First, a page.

London Travel Guide Blog ~ London is situated in the South-East of England in the Thames Valley. Home to over 8 million people, the capital of the UK has been an important financial, educational and cultural center for hundreds of years. Of the many gifts England has given to the world, none has been greater than her language and literature. And if ever there’s a city that reads like an epic saga, it’s London.
The story of London began in the Bronze Age, but it didn’t really get going until the Romans withdrew in the 5th century. Growing into one of the great medieval trading cities, she truly came of age in the 11th century, when William the Conqueror built the Tower of London, which was to become one of England’s grimmest prisons.
London is very easy to navigate around, and is compact enough to explore on foot. This world city is filled with iconic symbols, and one of the most easily recognizable is Tower Bridge, an impressive reminder of London’s rapid expansion during the industrial revolution.
Just upriver, at the Houses of Parliament, Big Ben’s reassuring chimes peal across the city every hour, on the hour. Buckingham Palace, perhaps the most famous palace in the world, is the official residence of Queen Elizabeth.
It’s a popular London attraction, offering tours of staterooms and gardens. Nearby, Kensington Palace is open to the public year-round. The palace and gardens will be remembered as the home of Princess Di and Prince Charles, and have recently undergone a multimillion-pound refurbishment.
Another legacy of England’s monarchy are the Royal Parks of London. They were once reserved as private hunting grounds for the royal family, but nowadays they’re open for everyone to enjoy. There are eight Royal Parks, and many of them are in central London, and close to royal palaces and other historic monuments.
Green Park and St. James’s Park are right next to Buckingham Palace, Admiralty Arch and The Mall. Hyde Park is perhaps the most famous with its man-made lake, The Serpentine, and on the other side, Kensington Gardens is a beautiful open expanse that stretches east towards Kensington Palace.
The Albert Memorial is at the southern end of Kensington Gardens, and the striking bronze statue looks towards the Royal Albert Hall just across the road. The hall is yet another reminder of Queen Victoria’s great love for her husband, Prince Albert.
Many of London’s greatest stories have begun in her houses of worship, and none is so impressive and important as Westminster Abbey. This is where kings and queens have been crowned, married and even buried.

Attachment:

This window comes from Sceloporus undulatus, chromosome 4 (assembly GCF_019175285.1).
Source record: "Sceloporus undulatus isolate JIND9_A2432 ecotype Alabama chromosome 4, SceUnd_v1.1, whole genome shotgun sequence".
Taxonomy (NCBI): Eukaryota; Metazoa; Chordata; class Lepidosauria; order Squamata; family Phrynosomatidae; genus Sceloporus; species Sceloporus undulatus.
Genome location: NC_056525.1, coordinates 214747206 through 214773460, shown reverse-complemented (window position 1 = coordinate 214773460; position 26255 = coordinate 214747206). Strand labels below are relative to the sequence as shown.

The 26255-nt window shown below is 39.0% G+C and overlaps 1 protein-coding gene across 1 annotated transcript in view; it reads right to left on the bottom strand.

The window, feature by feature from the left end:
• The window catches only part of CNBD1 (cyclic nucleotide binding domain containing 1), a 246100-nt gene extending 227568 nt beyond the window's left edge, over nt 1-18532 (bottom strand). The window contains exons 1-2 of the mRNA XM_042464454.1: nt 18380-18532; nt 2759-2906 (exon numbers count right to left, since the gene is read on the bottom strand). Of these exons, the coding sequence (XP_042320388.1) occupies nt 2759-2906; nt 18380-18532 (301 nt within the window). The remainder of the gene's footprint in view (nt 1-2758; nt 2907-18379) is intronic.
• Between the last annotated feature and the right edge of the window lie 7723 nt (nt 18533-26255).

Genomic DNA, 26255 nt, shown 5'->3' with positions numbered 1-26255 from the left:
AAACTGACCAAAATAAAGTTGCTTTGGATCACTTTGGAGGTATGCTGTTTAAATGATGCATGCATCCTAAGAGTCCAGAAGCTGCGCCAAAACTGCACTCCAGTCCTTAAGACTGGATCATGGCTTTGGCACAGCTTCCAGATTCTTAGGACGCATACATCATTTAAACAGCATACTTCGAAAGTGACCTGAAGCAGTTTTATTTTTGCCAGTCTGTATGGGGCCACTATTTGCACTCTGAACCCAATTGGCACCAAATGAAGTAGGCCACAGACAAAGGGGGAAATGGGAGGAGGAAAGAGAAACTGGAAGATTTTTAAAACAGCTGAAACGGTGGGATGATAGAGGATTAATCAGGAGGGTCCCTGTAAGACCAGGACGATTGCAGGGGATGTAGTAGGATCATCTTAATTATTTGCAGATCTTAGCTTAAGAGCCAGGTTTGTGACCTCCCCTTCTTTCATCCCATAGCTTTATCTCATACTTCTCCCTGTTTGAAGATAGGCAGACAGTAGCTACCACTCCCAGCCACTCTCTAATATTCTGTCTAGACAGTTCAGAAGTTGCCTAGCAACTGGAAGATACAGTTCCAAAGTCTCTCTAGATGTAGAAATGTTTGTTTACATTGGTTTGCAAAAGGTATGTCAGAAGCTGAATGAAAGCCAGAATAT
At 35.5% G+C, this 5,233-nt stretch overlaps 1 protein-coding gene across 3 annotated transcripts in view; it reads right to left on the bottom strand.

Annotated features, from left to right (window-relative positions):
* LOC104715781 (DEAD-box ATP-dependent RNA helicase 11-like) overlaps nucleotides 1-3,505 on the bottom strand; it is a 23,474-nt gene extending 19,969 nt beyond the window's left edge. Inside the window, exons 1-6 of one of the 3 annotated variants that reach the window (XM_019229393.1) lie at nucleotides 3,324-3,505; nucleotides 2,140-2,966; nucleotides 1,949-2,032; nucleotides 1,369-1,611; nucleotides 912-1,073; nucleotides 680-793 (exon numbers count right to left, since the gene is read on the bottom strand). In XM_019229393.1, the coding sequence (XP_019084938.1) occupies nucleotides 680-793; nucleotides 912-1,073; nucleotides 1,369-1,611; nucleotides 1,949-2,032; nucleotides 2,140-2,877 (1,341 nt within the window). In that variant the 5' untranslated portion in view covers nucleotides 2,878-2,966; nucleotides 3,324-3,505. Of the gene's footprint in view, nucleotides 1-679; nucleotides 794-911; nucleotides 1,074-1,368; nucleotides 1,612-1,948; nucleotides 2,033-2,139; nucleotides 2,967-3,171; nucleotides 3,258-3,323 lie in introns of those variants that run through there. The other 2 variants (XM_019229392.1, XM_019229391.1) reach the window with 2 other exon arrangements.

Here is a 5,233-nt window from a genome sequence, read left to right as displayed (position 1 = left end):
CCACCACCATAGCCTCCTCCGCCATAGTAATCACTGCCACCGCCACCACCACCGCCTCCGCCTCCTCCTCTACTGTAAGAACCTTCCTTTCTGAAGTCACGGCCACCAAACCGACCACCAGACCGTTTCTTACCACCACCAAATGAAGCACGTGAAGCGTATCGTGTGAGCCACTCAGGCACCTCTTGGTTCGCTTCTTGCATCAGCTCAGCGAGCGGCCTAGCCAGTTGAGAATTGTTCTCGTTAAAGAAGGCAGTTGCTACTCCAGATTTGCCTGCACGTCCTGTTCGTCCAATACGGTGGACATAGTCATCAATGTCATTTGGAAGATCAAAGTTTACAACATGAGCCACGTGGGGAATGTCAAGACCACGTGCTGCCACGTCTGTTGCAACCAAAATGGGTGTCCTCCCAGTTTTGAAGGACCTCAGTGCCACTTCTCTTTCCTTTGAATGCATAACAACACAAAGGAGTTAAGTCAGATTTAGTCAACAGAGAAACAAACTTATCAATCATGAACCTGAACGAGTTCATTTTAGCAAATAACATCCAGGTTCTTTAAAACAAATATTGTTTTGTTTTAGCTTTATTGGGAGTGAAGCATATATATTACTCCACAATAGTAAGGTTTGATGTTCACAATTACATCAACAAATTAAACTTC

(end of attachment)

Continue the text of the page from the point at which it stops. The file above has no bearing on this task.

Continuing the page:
London was rebuilt after The Great Fire in 1666, and St. Paul’s Cathedral is the most enduring monument to the city’s transformation. It’s a great testament to British strength and resilience. The West End in central London is a story in itself. Here the streets are lined with ancient buildings, but the throngs of people are out to have fun.
By day, the charming boutiques and cafés hum with shoppers, and by night the bars along Carnaby Street are packed with patrons enjoying pre-show drinks. This is one of the largest theater districts in the world. And at times it can feel like you’re on a Monopoly board, with Coventry Street, Trafalgar Square and Piccadilly Circus all close by. Moving away from the historic center, London’s trendy suburbs offer a different kind of story.
The Portobello Road Markets in Notting Hill attract thousands of visitors, especially to the antiques markets that’s held on Saturdays, while the edgier Camden Town features six popular markets that are open every day of the week, and operate along her streets, the canal, and in her historic stables.
London is a city that honors not only her own story, but also the story of humankind. The British Museum is one of the finest in the world, and her treasures cover thousands of years of history and number in the millions. The museum is open every day, and best of all, it’s free. From the ancient to the modern, The London Eye offers a complete change of pace and perspective. The massive wheel is over 400 feet high, and takes 30 minutes to complete one rotation. From here you can see the London of old, as well as some of the city’s newest additions, all in air-conditioned comfort. London will always be a city that looks towards the past and the future in equal measure.
From ‘Rule Britannia’ to ‘Cool Britannia’, the fabric and the skyline of this city is forever turning over a new page. Which is, after all, what every great story should do.